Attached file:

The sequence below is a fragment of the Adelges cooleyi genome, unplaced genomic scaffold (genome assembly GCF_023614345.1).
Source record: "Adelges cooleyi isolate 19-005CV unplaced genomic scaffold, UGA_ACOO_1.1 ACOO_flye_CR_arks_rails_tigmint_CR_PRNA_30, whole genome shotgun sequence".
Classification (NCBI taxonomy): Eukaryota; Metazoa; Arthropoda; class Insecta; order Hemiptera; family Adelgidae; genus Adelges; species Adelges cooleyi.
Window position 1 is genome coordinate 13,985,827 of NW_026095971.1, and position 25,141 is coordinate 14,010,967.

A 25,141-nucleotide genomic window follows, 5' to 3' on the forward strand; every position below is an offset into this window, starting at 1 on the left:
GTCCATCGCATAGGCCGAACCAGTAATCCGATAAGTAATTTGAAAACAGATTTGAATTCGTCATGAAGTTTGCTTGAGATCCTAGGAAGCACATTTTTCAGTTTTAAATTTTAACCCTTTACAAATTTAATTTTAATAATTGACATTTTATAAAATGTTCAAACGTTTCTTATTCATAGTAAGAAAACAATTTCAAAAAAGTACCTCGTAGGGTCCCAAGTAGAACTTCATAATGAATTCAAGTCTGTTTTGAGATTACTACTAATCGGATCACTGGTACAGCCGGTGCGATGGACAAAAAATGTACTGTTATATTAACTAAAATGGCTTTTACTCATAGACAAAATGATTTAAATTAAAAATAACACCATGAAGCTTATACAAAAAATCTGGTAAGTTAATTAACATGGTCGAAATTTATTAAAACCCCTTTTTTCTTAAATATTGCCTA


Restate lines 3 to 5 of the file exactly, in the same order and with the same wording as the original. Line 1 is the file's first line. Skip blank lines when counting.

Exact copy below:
Classification (NCBI taxonomy): Eukaryota; Metazoa; Arthropoda; class Insecta; order Hemiptera; family Adelgidae; genus Adelges; species Adelges cooleyi.
Window position 1 is genome coordinate 13,985,827 of NW_026095971.1, and position 25,141 is coordinate 14,010,967.

A 25,141-nucleotide genomic window follows, 5' to 3' on the forward strand; every position below is an offset into this window, starting at 1 on the left: